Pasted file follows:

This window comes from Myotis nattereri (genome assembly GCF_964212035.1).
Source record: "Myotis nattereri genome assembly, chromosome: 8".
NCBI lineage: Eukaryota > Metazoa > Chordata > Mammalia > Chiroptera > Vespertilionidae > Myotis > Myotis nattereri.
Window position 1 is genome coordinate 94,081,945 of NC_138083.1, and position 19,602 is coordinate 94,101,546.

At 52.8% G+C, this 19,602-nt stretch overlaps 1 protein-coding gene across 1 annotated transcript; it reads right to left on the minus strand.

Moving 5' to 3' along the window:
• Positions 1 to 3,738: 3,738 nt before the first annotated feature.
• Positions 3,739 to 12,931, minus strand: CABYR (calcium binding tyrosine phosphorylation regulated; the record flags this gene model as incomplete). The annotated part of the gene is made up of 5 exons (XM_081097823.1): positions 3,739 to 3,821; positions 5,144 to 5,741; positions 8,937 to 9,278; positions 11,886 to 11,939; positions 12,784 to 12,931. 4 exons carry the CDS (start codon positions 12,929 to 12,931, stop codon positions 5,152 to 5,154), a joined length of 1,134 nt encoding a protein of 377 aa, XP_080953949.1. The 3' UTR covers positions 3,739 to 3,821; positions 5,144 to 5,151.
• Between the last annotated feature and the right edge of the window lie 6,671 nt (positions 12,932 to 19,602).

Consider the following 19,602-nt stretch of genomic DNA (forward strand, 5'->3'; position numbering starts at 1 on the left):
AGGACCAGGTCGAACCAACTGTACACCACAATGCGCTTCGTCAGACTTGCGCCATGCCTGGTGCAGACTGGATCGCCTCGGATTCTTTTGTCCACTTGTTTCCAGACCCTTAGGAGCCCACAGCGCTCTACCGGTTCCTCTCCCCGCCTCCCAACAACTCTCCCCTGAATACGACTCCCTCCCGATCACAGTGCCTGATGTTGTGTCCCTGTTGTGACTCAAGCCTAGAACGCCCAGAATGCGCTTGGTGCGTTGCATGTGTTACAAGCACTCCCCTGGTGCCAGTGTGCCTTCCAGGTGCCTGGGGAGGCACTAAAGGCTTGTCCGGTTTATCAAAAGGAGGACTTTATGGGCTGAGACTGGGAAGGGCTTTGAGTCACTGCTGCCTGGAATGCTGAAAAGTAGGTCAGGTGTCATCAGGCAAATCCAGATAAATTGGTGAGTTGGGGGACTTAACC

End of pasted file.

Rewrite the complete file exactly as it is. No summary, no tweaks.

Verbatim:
This window comes from Myotis nattereri (genome assembly GCF_964212035.1).
Source record: "Myotis nattereri genome assembly, chromosome: 8".
NCBI lineage: Eukaryota > Metazoa > Chordata > Mammalia > Chiroptera > Vespertilionidae > Myotis > Myotis nattereri.
Window position 1 is genome coordinate 94,081,945 of NC_138083.1, and position 19,602 is coordinate 94,101,546.

At 52.8% G+C, this 19,602-nt stretch overlaps 1 protein-coding gene across 1 annotated transcript; it reads right to left on the minus strand.

Moving 5' to 3' along the window:
• Positions 1 to 3,738: 3,738 nt before the first annotated feature.
• Positions 3,739 to 12,931, minus strand: CABYR (calcium binding tyrosine phosphorylation regulated; the record flags this gene model as incomplete). The annotated part of the gene is made up of 5 exons (XM_081097823.1): positions 3,739 to 3,821; positions 5,144 to 5,741; positions 8,937 to 9,278; positions 11,886 to 11,939; positions 12,784 to 12,931. 4 exons carry the CDS (start codon positions 12,929 to 12,931, stop codon positions 5,152 to 5,154), a joined length of 1,134 nt encoding a protein of 377 aa, XP_080953949.1. The 3' UTR covers positions 3,739 to 3,821; positions 5,144 to 5,151.
• Between the last annotated feature and the right edge of the window lie 6,671 nt (positions 12,932 to 19,602).

Consider the following 19,602-nt stretch of genomic DNA (forward strand, 5'->3'; position numbering starts at 1 on the left):
AGGACCAGGTCGAACCAACTGTACACCACAATGCGCTTCGTCAGACTTGCGCCATGCCTGGTGCAGACTGGATCGCCTCGGATTCTTTTGTCCACTTGTTTCCAGACCCTTAGGAGCCCACAGCGCTCTACCGGTTCCTCTCCCCGCCTCCCAACAACTCTCCCCTGAATACGACTCCCTCCCGATCACAGTGCCTGATGTTGTGTCCCTGTTGTGACTCAAGCCTAGAACGCCCAGAATGCGCTTGGTGCGTTGCATGTGTTACAAGCACTCCCCTGGTGCCAGTGTGCCTTCCAGGTGCCTGGGGAGGCACTAAAGGCTTGTCCGGTTTATCAAAAGGAGGACTTTATGGGCTGAGACTGGGAAGGGCTTTGAGTCACTGCTGCCTGGAATGCTGAAAAGTAGGTCAGGTGTCATCAGGCAAATCCAGATAAATTGGTGAGTTGGGGGACTTAACC